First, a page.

Having a well-cared-for chef's knife is fundamental to a well-run kitchen and great food. One major way to care for your knife is to hone it regularly using a steel. This article will explain why honing is important for your knife, the difference between honing and sharpening a knife and how to properly hone your knife to insure it functions most effectively.
Things You Will NeedIn order to properly hone your knife, you will need the following:
1. Chef's knife, preferably 8-inch or 10-inch
2. Steel, either metal (magnetized) or ceramic
3. Clean dish towel
4. Single sheet of paper
5. Flat surface, optional
People often confuse honing with sharpening one's chef's knife. Though honing a knife helps maintain a knife's sharpness, it does not actually sharpen it. Rather, honing a knife, if done properly, returns the knife's blade to the 20-degree angle in which it was originally molded. Honing also helps remove metal spurs and food particles left over from use.
To hone your knife, hold the knife at a 20-degree angle to the steel. To achieve this angle, place the blade of the knife at a 90-degree angle (perpendicular) to the steel, move the knife to half that distance, thus creating a 45-degree angle. Repeat this step again to achieve a 22ish-degree angle, which is approximately the proper 20-degree angle, and adjust to 20-degrees.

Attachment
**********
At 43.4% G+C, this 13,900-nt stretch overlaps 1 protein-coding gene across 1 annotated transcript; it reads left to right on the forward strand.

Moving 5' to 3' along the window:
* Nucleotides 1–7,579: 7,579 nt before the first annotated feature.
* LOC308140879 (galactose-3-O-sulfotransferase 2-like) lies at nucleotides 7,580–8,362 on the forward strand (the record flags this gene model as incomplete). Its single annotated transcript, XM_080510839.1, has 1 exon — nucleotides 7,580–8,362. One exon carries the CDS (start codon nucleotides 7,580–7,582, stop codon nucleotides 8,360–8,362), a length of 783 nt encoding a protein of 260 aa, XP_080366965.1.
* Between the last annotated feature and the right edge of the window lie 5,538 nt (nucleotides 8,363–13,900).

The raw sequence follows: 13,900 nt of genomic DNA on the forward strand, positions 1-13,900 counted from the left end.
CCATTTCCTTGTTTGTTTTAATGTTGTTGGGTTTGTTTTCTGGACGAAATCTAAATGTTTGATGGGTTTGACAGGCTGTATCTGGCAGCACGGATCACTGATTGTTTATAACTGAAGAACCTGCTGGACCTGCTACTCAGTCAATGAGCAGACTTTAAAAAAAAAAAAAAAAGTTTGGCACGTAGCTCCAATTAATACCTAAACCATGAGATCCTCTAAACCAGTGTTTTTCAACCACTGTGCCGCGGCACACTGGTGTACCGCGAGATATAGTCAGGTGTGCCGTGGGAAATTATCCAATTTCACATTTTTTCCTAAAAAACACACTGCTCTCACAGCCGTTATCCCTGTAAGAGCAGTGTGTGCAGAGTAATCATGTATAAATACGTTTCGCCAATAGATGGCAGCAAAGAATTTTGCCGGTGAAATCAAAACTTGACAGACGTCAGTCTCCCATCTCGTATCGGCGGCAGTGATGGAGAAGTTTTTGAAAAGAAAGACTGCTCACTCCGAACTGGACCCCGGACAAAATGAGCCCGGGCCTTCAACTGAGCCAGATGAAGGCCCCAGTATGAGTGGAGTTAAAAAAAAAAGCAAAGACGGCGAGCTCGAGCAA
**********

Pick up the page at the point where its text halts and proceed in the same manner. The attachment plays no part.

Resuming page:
Once the 20-degree angle is achieved, move the knife, starting with the butt of the knife closest to the steel's guard, along the steel until the tip of the knife reaches the end of the steel. Repeat this process about eight times for each side of the knife. You should hear a "ping" sounds, not a grating sound.
Once you have completed this, carefully wipe the blade of the knife with a dish towel to remove the released metal spurs and food particles and to clean your knife before storage.
It is recommended that you hone your knife after each use to maintain the highest quality blade possible and to extend the lifetime of your knife. Honing your knife after each use will also mean you only have to sharpen your knife, either professionally or with a sharpening stone, about every six months, depending on use.